conservative, and a consistent supporter of all measures for benefiting the army in days when such support was even more needed than at present. On 10 Aug. 1803 he seconded Mr. Sheridan's motion of thanks to the volunteers (Parl. Debates, under date). To his representations, it is said, was chiefly due the granting of the allowance of 25l. a company or troop to officers' messes, in lieu of the remission of wine duty, known as the ‘prince regent's allowance;’ also the increase of pay granted to captains and subalterns after the peace. He was an active and successful opponent of the paltry attempts repeatedly made to cut down the compassionate allowances to families of deceased officers.
Gascoyne, who had been returned for Liverpool after a very severe contest in 1802 and again in 1806, 1807, 1812, 1818, 1820, 1826, and 1830, was defeated at the election 4 May 1831, and retired from parliamentary life. He died at his residence, 71 South Audley Street, London, 26 Aug. 1841, of an inflammatory attack, in his seventy-second year.
[Army Lists; Parl. Debates, 1796–1831; Gent. Mag. new ser. xvi. 542.]
GASELEE, Sir STEPHEN (1762–1839), justice of the court of common pleas, was the son of Stephen Gaselee, an eminent surgeon at Portsmouth, where he was born in 1762. He was admitted a student at Gray's Inn on 29 Jan. 1781, but was not called to the bar until 20 Nov. 1793. He had the advantage of being a pupil of Sir Vicary Gibbs, under whose instruction he became a skilful special pleader. He joined the western circuit, and was so much respected as a careful and well-informed junior, that when, after twenty-six years' practice, he was made a king's counsel in Hilary term 1819, his professional income was probably diminished. Though he was not orator enough to commence practice as a leader, his deserved reputation for legal knowledge soon recommended him for a judge's place. On the resignation of Sir John Richardson, he was selected on 1 July 1824 to supply the vacant justiceship in the common pleas, became a serjeant-at-law 5 July 1824, and was knighted at Carlton House on 27 April in the following year. In that court he sat for nearly thirteen years, with the character of a painstaking and upright judge. He was a vice-president and an active member of the Royal Humane Society, and is said to have been the original of the irascible judge represented by Dickens in the trial of Bardell v. Pickwick, under the name of Justice Stareleigh. He resigned his judgeship at the end of Hilary term 1837, and after two years' retirement died at 13 Montague Place, Russell Square, London, on 26 March 1839. His wife was Henrietta, daughter of James Harris of the East India Company's service.
[Foss's Judges, ix. 91; Foss's Biogr. Juridica, p. 292; Legal Observer, 6 April 1839, p. 450; Gent. Mag. September 1839, p. 315.]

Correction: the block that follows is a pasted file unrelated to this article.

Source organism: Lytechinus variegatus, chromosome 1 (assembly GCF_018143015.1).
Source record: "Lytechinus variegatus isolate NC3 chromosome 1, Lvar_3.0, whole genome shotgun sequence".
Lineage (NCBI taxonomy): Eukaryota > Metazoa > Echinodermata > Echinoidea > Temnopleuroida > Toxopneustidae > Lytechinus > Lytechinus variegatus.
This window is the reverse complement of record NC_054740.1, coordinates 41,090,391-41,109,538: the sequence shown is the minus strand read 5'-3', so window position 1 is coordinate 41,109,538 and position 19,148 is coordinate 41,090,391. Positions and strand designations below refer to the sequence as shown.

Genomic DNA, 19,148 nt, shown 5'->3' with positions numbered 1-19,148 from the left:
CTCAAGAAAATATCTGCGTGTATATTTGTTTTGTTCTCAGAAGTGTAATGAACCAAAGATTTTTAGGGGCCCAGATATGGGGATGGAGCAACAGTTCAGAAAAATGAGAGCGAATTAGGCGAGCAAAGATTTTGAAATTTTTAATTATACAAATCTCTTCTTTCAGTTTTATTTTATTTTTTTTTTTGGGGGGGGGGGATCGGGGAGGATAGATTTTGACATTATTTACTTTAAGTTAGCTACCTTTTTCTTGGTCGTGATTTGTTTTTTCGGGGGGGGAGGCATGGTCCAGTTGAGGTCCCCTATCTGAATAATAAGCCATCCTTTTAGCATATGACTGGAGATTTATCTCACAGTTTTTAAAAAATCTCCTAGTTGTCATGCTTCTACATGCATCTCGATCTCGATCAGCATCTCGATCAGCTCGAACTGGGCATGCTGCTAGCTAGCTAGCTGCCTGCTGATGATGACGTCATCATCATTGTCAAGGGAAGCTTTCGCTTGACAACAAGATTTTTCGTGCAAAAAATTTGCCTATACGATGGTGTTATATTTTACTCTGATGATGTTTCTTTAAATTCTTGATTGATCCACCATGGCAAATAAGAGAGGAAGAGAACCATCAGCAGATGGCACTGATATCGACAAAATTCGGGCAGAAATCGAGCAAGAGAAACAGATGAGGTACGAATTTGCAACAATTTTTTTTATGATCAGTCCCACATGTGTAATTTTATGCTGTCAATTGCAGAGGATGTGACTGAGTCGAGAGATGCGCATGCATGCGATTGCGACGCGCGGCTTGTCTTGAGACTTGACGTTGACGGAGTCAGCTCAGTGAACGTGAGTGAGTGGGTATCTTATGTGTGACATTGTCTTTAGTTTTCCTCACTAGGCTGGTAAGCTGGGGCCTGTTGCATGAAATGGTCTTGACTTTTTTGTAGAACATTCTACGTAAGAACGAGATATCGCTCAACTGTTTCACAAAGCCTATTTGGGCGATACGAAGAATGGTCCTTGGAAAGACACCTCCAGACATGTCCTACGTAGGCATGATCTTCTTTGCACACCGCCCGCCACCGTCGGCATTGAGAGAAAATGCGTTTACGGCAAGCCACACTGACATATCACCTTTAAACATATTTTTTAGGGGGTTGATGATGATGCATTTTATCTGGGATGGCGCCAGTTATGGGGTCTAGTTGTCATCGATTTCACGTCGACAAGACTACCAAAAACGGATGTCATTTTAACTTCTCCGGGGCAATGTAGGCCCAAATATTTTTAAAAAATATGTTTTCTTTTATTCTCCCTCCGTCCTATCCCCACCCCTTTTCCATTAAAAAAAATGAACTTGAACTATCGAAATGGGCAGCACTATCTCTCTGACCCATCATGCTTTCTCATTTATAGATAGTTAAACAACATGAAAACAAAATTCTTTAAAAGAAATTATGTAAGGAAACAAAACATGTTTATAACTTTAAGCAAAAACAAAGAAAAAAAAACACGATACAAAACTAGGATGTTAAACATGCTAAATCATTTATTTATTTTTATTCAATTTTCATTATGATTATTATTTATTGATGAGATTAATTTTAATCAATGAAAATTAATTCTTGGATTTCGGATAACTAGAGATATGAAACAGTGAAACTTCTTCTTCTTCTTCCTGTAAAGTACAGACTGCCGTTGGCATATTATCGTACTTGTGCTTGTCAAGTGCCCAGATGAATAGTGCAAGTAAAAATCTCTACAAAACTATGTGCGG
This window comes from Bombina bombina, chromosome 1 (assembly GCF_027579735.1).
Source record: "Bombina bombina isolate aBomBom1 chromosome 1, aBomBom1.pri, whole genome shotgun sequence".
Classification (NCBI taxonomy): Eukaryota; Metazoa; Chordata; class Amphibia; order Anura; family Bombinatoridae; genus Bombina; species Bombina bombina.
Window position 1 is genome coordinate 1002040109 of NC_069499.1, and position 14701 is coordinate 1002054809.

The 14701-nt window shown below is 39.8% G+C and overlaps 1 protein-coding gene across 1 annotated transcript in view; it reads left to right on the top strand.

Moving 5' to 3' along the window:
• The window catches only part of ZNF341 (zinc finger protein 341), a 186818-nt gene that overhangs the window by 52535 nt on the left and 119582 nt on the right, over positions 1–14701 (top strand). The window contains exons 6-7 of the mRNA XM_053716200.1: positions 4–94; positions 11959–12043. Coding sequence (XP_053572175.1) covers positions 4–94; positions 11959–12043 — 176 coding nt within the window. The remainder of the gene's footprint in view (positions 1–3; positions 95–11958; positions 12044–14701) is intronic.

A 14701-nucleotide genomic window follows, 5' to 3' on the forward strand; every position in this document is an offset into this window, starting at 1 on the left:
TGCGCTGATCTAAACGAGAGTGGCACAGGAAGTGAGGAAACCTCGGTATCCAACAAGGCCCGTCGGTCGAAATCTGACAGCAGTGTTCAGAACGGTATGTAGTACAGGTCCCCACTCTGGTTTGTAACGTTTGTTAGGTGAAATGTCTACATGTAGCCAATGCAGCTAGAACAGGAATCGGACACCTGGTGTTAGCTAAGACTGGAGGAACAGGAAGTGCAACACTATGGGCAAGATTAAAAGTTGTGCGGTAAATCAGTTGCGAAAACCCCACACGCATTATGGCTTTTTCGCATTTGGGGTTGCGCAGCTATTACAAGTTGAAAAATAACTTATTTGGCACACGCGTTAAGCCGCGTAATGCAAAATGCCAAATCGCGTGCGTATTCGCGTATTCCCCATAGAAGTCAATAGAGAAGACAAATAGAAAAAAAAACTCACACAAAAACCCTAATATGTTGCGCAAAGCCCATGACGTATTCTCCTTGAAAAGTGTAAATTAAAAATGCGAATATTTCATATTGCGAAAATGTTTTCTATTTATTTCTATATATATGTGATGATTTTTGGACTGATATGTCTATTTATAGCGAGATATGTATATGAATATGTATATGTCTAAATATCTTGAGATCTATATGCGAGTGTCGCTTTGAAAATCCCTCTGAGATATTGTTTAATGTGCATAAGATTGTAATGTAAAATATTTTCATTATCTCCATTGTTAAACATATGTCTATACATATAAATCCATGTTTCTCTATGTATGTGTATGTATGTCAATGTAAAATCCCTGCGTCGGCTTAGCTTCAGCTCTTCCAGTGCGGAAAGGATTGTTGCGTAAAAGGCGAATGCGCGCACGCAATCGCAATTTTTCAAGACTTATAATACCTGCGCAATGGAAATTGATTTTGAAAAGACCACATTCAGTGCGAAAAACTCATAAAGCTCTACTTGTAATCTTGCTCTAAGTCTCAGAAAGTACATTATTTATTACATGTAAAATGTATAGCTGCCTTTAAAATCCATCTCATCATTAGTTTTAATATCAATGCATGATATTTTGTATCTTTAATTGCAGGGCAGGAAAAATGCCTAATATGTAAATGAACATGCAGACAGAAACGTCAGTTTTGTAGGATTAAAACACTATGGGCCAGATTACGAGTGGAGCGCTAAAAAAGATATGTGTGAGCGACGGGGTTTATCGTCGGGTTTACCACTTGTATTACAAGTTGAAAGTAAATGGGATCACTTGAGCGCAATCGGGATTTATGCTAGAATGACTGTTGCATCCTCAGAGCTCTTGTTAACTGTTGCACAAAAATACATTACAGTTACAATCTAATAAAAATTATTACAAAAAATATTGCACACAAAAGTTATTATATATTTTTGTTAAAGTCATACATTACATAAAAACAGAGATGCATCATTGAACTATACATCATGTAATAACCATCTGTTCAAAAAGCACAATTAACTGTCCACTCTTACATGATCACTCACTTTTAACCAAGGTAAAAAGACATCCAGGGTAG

GASELEE, STEPHEN (1807–1883), serjeant-at-law, eldest son of Sir Stephen Gaselee [q. v.], was born at 77 Upper Guildford Street, Russell Square, London, on 1 Sept. 1807, and educated at Winchester School. He matriculated from Balliol College, Oxford, on 4 June 1824; graduated second class in classics 1828, when he took his B.A. degree; and proceeded M.A. in 1832. He was called to the bar at the Inner Temple 16 June 1832, and practised on the home circuit. On 2 Nov. 1840 he became a serjeant-at-law, and at the time of his decease was the oldest surviving serjeant. He unsuccessfully contested the borough of Portsmouth in the liberal interest 14 March 1855. Ten years later, 13 July 1865, he was elected M.P. for that borough, but lost his seat at the general election in 1868. For many years he was a director of the London and South-Western Railway, was a magistrate for the county of Middlesex, sometimes presided as assistant-judge at the Middlesex sessions, and was treasurer of Serjeants' Inn, in succession to Serjeant James Manning, in 1866. He died at 2 Cambridge Square, Hyde Park, London, 20 Oct. 1883. His wife, whom he married at Marylebone on 21 July 1841, was Alicia Mary, eldest daughter of Sir John Tremayne Rodd, K.C.B. She was born 7 Jan. 1814, and died at Bournemouth 11 Nov. 1886.
[Solicitors' Journal, 27 Oct. 1883, p. 802; Law Times, 27 Oct. 1883, p. 435; Times, 23 Oct. 1883, p. 10.]
GASKELL, ELIZABETH CLEGHORN (1810–1865), novelist, born in Lindsey Row, now part of Cheyne Walk, Chelsea, 29 Sept. 1810, was the daughter, by his first marriage, of William Stevenson [q. v.] He was a native of Berwick-on-Tweed, who, after quitting the unitarian ministry, had taken to agricultural pursuits, had written upon commerce, and finally settled as keeper of the records to the treasury in London, where he continued to write. The death of his brother Joseph, a lieutenant in the royal navy, in a French prison must have suggested an incident in ‘Cousin Phillis.’ A strong love of the sea ran in the family. Mrs. Gaskell's mother was a daughter of Mr. Holland of Sandle Bridge in Cheshire (the ‘Heathbridge’ of ‘Cousin Phillis’), a descendant of an ancient